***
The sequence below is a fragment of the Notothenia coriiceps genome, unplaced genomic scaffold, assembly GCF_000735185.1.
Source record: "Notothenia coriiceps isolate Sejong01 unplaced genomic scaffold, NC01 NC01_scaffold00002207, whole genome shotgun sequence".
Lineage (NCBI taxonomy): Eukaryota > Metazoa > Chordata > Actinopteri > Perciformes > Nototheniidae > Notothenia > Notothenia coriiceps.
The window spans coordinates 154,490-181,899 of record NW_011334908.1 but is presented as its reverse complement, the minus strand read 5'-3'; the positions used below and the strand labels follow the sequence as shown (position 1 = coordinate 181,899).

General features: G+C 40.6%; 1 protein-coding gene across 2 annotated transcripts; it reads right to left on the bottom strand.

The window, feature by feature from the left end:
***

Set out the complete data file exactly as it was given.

The sequence below is a fragment of the Notothenia coriiceps genome, unplaced genomic scaffold, assembly GCF_000735185.1.
Source record: "Notothenia coriiceps isolate Sejong01 unplaced genomic scaffold, NC01 NC01_scaffold00002207, whole genome shotgun sequence".
Lineage (NCBI taxonomy): Eukaryota > Metazoa > Chordata > Actinopteri > Perciformes > Nototheniidae > Notothenia > Notothenia coriiceps.
The window spans coordinates 154,490-181,899 of record NW_011334908.1 but is presented as its reverse complement, the minus strand read 5'-3'; the positions used below and the strand labels follow the sequence as shown (position 1 = coordinate 181,899).

General features: G+C 40.6%; 1 protein-coding gene across 2 annotated transcripts; it reads right to left on the bottom strand.

The window, feature by feature from the left end: